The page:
Legalism and Strict Obedience to Law – Nana Yaw Aidoo

Nana Yaw Aidoo

The devil is cunning. He is a liar and the father of it (John 8:44). There is simplicity in Christ. However, just as the devil deceived Eve by his craftiness, I fear that many in the Lord’s church have been deceived too (2 Cor. 11:3) by thinking that strict obedience to scripture is somehow sinful. One of the ways the devil has deceived many in the church of Christ to do away with strict obedience to scripture, is through the use of derogatory names. Names like “doctrine police”, “Pharisee”, “too-knowing” and “legalist”. This list isn’t exhaustive by any means but these are the few that come to mind, and rest assured that this scribe has received his fair-share of such names. My focus however, will be on the name “legalist”. This is a name thrown at brethren who desire nothing but a strict obedience to God’s law.

There are some in the brotherhood with the idea that strict obedience to God’s law is the reason the Christ condemned the Pharisees. How true is that? We’ll get to this later. There are also some, including gospel preachers, who posit that there are no laws in Christianity. How true is that? More on this later. The reason for this write-up is because this scribe has noticed the drift towards the overly-false doctrine of “love God and do as you please”, among Christians. My aim is to defend, in love, the position that strict obedience to law is not sinful but actually commanded and that calling faithful brethren by derogatory names to get them to “loosen up” isn’t the way to go.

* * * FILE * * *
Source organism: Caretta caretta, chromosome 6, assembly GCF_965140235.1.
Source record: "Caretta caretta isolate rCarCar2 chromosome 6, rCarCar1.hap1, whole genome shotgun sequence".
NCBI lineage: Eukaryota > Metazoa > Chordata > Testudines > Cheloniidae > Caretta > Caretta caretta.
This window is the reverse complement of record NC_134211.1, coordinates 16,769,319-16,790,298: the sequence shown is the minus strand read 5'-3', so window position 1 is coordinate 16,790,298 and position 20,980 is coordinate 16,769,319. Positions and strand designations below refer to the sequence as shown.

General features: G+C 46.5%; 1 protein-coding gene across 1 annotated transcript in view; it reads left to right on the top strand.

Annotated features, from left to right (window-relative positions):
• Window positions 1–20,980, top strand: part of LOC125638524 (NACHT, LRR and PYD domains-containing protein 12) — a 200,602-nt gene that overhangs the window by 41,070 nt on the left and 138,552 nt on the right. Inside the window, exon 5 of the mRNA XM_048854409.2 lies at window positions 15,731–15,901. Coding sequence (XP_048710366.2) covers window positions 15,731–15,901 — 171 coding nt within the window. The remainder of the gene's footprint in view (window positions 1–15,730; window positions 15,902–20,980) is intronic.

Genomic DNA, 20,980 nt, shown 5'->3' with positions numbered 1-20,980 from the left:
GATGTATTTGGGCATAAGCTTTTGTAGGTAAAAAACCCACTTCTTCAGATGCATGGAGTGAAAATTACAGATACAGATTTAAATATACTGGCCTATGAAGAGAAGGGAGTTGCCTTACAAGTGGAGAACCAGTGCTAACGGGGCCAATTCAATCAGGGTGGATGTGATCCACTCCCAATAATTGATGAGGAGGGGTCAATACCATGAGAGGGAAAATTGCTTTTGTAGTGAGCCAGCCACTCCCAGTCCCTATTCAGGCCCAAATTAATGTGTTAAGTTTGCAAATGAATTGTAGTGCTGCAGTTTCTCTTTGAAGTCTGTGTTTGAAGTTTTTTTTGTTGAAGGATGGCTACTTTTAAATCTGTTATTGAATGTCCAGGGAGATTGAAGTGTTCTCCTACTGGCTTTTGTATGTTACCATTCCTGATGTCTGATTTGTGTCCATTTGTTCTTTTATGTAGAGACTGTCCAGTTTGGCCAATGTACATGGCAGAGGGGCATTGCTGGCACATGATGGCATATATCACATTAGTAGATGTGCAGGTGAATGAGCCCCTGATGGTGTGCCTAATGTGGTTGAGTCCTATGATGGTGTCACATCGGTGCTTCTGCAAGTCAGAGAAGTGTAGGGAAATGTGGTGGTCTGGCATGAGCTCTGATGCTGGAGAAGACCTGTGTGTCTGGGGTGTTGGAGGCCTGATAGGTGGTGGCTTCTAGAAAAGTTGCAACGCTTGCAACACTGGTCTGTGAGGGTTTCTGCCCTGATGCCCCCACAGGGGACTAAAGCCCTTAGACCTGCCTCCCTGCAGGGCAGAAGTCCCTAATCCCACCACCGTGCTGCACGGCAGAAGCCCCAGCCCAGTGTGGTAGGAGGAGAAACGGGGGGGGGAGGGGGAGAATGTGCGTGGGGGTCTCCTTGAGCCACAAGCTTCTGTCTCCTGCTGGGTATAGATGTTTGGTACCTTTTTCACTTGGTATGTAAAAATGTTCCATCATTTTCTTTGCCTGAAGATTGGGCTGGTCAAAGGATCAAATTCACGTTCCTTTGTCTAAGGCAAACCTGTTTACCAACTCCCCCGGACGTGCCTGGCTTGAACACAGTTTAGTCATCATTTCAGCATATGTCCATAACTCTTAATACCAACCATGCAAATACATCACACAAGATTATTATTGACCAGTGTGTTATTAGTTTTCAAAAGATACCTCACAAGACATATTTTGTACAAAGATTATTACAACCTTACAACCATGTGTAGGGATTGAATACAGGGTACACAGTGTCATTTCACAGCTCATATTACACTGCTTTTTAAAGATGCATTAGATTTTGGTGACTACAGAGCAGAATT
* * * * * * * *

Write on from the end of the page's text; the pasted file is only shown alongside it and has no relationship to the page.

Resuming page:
Who is a Legalist?

It may surprise you to know that neither the word legalist nor legalism can be found in scripture. You’d be forgiven for thinking they can be found in scripture, the way they are used by brethren today. Therefore, since these words cannot be found in scripture, they need to be defined in accordance with modern parlance.

The 21st Century Dictionary has three definitions of the word “legalism”, of which I think only two are relevant to this note. It says, Legalism is:

1. Strict adherence to law.

2. The doctrine that salvation depends on strict adherence to the law.

The dictionary also defines a “legalist” as, “someone who adheres strictly to the law.” Thus, a legalist is one who identifies or recognizes the existence of law and strictly follows or obeys it. Like Dub McClish in his material Legalism, Law, and Love, “I freely confess my conviction that the New Testament is the Divine law under which we live and which will be the final standard of our judgment (John 12:48). Second, I am quite willing to “plead guilty” to insisting upon a strict adherence to that law.”

Are We Under Law?